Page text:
Rising Appalachia in the North

Winona LaDuke

There are a couple of amazing songstresses headed towards Duluth in a special engagement that the band Rising Appalachia has squeezed in between northern shows, such as the Harmony Park Revival music festival. Leah Song and her sister have taken a new music scene in stride, with a combination of bluegrass, rhythm, traditional Appalachian music, and thoughtful lyrics. “I love my filthy dirty south…If you poison my water I’ll come after you. If you muddy my water, I‘ll come after you.” (https://www.youtube.com/watch?v=7uuT4KOB4yM)
The band intends to visit the headwaters of the Mississippi, as the river runs through their homeland as well. “The headwaters of such a vast and sacred river are profoundly valuable to our overall movement. I intend to come out of this trip much more aware of the lands and the sacred motions to protect them, and imagine I will have a vast amount more to say about the impact of this run after we have done this work,” said Leah. And I was able to interview Leah Song recently about her work, and the upcoming concerts…
From the Gulf to the Headwaters

“Rising Appalachia creates sounds and stories that share the human journey, and takes deep pride in linking their music regionally to the front line movements of environmental justice and direct action outreach as they travel”…Their deep belief in the holistic need for a cultural upheaval and return to more sustainable ways has continued to motivate their touring as a tool to work with current environmental issues, food justice, farming rights, and cultural empowerment. “Having just finished a tour across Mississippi, Louisiana, Alabama, and the gulf coast area of Florida, it has been a profound experience to bring our music to the vast mouth of the Mississippi basin, bringing song right to the water’s edge. It is with deep honor and importance that they now venture to the very headwaters of the same river which has run through so much of their music…the Rising Appalachia tour in support of Love Water Not Oil with Honor the Earth is an exchange to show solidarity with protecting our earth’s great water sources, and to continue to fight for indigenous rights, human rights, and environmental justice.”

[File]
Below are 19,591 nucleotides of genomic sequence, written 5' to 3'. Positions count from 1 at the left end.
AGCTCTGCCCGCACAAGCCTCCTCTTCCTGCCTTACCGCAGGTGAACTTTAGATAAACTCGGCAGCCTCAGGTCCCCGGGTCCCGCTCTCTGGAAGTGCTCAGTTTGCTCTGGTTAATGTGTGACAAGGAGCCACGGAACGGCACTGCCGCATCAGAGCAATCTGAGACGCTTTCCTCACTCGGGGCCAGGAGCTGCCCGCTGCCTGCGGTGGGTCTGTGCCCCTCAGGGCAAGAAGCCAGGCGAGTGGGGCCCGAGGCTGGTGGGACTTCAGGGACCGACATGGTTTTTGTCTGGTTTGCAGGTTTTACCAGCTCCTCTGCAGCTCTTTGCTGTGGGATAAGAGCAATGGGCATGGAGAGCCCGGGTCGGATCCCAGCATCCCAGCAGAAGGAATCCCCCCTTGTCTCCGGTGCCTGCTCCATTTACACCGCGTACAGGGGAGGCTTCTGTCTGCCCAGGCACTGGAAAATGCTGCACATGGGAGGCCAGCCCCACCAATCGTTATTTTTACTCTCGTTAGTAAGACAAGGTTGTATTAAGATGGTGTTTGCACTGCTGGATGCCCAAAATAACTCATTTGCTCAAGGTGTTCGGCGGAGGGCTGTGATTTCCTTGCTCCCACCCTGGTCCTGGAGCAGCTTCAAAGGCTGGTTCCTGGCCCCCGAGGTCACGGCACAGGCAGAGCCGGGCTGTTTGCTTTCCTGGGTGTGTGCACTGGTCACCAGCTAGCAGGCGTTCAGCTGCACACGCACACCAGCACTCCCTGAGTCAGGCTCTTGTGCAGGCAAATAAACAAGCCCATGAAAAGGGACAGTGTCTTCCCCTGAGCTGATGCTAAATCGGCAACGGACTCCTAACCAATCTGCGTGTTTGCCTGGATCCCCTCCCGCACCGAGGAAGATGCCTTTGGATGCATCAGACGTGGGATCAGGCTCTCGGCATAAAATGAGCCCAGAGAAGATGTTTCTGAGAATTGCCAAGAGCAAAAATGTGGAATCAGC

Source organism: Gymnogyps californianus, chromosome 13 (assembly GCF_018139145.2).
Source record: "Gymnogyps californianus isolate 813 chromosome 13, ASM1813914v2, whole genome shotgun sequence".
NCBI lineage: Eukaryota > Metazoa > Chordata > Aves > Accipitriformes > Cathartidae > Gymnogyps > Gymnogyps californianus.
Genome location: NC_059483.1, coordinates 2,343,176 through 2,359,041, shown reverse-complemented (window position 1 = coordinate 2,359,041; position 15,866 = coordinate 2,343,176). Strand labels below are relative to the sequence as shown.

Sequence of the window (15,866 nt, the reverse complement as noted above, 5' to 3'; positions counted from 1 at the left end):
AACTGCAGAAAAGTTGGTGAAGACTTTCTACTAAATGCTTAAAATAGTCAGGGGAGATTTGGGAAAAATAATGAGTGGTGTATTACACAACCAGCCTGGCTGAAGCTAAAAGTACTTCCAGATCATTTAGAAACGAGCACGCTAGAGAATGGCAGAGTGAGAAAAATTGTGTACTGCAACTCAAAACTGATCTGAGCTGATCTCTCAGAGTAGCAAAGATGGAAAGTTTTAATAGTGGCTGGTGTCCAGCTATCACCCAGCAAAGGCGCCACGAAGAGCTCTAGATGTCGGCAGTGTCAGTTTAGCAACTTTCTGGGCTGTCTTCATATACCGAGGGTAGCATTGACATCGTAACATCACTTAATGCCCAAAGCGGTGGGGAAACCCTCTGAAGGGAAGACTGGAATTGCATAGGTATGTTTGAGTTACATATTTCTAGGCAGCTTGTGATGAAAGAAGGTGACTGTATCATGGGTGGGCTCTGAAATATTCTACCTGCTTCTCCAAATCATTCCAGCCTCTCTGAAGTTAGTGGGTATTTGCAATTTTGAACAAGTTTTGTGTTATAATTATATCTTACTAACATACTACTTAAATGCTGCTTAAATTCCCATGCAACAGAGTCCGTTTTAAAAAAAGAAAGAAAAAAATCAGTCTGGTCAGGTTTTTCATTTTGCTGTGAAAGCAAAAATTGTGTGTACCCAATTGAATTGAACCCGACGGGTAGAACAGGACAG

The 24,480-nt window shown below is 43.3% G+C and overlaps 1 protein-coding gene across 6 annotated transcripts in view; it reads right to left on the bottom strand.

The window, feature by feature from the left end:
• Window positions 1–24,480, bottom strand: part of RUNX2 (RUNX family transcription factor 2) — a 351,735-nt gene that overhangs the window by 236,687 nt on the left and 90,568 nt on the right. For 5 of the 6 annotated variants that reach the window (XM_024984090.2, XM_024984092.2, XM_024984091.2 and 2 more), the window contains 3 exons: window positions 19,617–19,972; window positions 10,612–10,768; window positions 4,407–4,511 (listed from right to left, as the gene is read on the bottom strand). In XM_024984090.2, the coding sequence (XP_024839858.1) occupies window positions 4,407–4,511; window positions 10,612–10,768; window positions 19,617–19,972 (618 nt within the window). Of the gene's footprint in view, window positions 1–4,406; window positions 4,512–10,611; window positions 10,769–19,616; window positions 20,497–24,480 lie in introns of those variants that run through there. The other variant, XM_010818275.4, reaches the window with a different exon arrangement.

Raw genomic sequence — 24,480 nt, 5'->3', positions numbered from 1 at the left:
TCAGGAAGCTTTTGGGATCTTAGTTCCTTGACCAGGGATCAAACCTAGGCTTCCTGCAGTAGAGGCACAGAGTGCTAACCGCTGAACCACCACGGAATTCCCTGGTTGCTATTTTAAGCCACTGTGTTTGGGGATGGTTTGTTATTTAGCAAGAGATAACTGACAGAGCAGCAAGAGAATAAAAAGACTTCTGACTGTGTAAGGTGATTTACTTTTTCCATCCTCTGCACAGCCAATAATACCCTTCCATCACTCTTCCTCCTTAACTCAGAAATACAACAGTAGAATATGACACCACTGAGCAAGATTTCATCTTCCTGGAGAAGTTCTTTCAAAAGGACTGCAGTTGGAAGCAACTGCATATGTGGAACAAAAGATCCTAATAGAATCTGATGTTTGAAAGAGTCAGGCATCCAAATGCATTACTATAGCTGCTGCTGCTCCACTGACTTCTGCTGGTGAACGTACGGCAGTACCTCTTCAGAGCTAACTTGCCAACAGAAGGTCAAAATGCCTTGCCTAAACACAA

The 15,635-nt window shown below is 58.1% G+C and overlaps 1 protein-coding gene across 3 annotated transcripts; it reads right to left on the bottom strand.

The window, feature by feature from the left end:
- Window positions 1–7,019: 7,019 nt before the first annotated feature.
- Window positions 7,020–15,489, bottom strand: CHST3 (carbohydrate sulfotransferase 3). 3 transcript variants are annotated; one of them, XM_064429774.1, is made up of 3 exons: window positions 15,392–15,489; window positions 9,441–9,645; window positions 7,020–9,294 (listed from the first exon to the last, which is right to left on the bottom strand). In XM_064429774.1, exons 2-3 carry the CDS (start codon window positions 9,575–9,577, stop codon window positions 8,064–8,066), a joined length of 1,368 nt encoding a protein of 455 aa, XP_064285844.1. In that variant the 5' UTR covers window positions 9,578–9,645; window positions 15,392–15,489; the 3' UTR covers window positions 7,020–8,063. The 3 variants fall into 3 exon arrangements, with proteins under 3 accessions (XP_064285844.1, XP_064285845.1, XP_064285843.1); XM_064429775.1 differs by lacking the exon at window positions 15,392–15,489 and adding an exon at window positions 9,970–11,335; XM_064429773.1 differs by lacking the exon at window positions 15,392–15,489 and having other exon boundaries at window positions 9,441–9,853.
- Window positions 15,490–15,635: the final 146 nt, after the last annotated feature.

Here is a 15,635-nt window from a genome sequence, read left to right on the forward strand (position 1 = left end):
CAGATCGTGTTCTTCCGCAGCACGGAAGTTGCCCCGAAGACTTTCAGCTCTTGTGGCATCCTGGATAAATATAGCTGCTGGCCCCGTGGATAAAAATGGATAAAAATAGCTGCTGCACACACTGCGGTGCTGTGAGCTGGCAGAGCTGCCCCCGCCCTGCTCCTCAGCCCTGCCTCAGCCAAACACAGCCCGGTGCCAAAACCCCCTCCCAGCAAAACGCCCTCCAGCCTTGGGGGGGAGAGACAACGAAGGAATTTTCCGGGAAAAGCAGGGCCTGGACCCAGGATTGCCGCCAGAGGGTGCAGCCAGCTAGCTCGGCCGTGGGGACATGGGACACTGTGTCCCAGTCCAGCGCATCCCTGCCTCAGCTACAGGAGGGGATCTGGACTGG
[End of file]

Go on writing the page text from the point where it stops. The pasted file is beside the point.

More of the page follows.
Why do we do this?

“Rising Appalachia is a grassroots-run, world music project that uses the lens of Southern music traditions as a jump off point to address the role of roots and folk traditions around the world - cultivating performance as a tool for community gatherings, oral memory holding, cultural preservation, justice work, and building living traditions…We continue to look at ways in which performance (and specifically music) can cultivate a container space for community outreach and locally run initiatives. We catch and collect traditional music from our southern homelands, as well as from the musical wellspring of world traditions, looking to highlight the many crossroads of traditional music around the world. As songwriters, we also sculpt our own lyrics by looking at social and environmental justice and honoring a living-folk component through contemporary lyricism.”

Art as a Tool

“Rising Appalachia’s deep dedication to cultural work and social justice through performance continues to look at the responsibility of ART to create IMPACT. In this way we strive to create a holistic approach to performance, bringing intention into each layer of our presentation. We strive for thorough political and cultural content, well-developed lyricism and musicianship, and a visual aesthetic that appeals to a greater audience and draws people in. It is with great pleasure and a sense of urgency that we bring our sounds to the frontline of the Love Water Not Oil campaign, as we continue to see the negative impact of fracking on our communities across the country.”

For more information and to get tickets, visit honorearth.org/events. Tickets are also available in Duluth at Clyde Iron Works 2920 W Michigan St, 55806 and the Electric Fetus,12 E Superior St. 55802. This event is Co-sponsored by Niijii Radio.